Following a Seattle artist’s efforts and a growing movement, two Sequim women hope they too can share some love through art.
In January, local water colorist Gayle Selby emailed a Washington Post article to her friend Eva Kozun about Stacy Milrany’s Free Little Art Gallery (FLAG). Milrany opened her small gallery in December 2020 at First Avenue North between Garfield and Galer in Seattle. Inside a structure that’s less than 2 feet tall and sitting atop a post, miniature figures admire smaller art pieces.
Milrany’s idea is that people can leave a piece of art, take a piece of art or just take a look.
“There’s something new all the time,” Kozun said.
The gallery is based in part on Little Free Libraries, and Milrany’s support for her mother’s chemotherapy treatment starting in March 2019.
Milrany said in interviews she mailed her mother art about the size of a postcard each day of treatment as inspiration, and by the four-month mark, she had received about 145 pieces.
At the start of the pandemic, Milrany began mailing more postcard art to family and friends, which eventually led to the FLAG concept.
After reading Milrany’s story, Kozun was sold on the concept and the mixed media artist began making little galleries of her own. She built four in February, using refurbished materials from Around Again.
An old magazine rack and chest drawers will eventually house small works from local artists.
“People need to smile and see a little beauty,” Kozun said.
Milrany has given her blessing for more FLAGs to be built and Kozun said she got an OK from her via email, too.
With four galleries built, Kozun brainstormed potential locales and first connected with the Dandelion Botanical Company, 4681 Sequim Dungeness Way, formerly Nash’s Farm Store.
Selby, an unofficial curator for the gallery, said art has come and gone quickly in the months since she first posted an announcement on Facebook about the Sequim area’s first Free Little Art Gallery.
Objects range from ceramics to jewelry to paintings to sculptures, created by people of all ages and varying talent levels.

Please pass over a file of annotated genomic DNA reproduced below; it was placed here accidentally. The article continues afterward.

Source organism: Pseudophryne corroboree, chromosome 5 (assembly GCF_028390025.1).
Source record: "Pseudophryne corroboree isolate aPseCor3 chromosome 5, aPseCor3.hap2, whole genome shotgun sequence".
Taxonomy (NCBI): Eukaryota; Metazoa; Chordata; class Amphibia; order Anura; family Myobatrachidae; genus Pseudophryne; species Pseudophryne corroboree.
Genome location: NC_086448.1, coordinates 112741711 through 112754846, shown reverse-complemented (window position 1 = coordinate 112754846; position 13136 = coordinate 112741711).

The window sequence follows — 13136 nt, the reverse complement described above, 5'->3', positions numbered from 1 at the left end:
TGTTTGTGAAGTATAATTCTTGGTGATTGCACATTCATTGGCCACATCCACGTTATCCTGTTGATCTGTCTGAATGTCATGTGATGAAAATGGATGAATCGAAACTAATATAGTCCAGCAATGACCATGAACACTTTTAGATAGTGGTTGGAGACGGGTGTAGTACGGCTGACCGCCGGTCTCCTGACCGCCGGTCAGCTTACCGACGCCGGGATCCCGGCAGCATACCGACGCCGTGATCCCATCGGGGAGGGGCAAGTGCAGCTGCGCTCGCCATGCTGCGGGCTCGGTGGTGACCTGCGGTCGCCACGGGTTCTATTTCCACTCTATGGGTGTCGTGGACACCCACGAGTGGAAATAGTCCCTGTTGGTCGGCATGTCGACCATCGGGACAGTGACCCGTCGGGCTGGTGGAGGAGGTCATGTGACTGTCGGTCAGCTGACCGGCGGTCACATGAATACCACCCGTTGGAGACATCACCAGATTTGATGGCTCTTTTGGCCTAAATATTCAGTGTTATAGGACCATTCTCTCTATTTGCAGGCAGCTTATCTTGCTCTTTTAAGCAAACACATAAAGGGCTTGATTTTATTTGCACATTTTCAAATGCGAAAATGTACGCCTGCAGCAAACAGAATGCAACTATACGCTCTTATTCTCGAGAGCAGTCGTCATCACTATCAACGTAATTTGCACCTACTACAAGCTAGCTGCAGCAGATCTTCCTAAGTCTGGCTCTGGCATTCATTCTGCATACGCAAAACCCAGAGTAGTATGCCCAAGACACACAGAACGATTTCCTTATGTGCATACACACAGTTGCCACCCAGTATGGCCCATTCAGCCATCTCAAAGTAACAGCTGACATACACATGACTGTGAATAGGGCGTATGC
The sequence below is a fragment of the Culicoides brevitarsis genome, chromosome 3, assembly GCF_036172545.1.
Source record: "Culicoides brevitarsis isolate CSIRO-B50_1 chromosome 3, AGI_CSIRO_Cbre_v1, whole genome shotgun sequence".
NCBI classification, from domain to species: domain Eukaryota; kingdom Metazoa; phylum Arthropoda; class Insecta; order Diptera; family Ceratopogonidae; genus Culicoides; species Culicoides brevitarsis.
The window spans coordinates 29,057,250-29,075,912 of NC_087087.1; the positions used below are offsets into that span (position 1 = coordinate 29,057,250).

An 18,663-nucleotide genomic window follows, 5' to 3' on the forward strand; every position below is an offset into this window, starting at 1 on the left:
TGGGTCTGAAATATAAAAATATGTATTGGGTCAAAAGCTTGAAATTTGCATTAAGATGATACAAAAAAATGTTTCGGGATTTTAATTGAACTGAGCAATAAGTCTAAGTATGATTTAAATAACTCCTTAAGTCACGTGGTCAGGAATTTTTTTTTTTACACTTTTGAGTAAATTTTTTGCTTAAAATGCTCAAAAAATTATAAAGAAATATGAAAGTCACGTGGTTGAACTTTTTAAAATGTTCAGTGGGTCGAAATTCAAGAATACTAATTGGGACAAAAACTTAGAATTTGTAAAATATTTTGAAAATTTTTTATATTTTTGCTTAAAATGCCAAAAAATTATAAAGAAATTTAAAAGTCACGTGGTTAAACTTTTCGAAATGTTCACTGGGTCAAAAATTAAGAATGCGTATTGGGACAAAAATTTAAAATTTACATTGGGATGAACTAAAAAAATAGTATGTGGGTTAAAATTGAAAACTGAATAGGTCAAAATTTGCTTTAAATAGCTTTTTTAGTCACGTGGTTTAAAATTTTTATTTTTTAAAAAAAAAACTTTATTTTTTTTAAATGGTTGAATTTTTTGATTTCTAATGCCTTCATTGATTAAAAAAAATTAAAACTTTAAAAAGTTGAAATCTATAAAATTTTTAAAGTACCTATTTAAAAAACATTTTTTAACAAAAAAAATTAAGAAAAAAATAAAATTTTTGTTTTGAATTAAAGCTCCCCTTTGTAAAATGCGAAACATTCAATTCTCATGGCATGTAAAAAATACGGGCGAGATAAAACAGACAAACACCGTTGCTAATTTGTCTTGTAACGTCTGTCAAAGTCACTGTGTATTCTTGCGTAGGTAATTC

“You never know what you’ll see,” Selby said.
Dungeness’ first patron was a 6-year-old girl, who happened to choose a 5-year-old girl’s art and leave some of her own art, Selby said,
The two friends continue to receive support from fellow members of the Olympic Peninsula Art Association, who either leave art with Kozun at her home or at monthly meetings.
With limited space, the artist friends recommend items 5 inches by 7 inches or smaller to optimize space.
“Bigger isn’t always practical,” Kozun said. “Sometimes these (galleries) will be out in the weather, so (art) has to fit in the gallery.”
While growing in popularity, the Dungeness gallery has become so full, Selby said she has taken a few items out and brought them back later.
More Sequim and Port Angeles Free Little Art Galleries are coming soon though, Kozun said.
The next gallery will open up at the Port Angeles Fine Arts Center, 1203 E. Lauridsen Blvd., for its Summertide Solstice Art Festival from 1-5 p.m. Saturday, June 19.
Kozun said it will be featured outside near the entrance to Webster’s Woods Sculpture Park.
Three more galleries will come to Sequim/Dungeness this summer with details and dates still being worked on.
Kozun said she spoke with business locations where visitors are common so more people can embrace the effort. In the meantime, she’s continuing to work on a fifth FLAG of a mannequin holding a house decorated in a mosaic.
“To me, this is so happy,” she said. “It’s just pure joy.”
For more about the Olympic Peninsula Art Association’s local efforts and shows, visit opaagroup.org.
Reach Matthew Nash at firstname.lastname@example.org.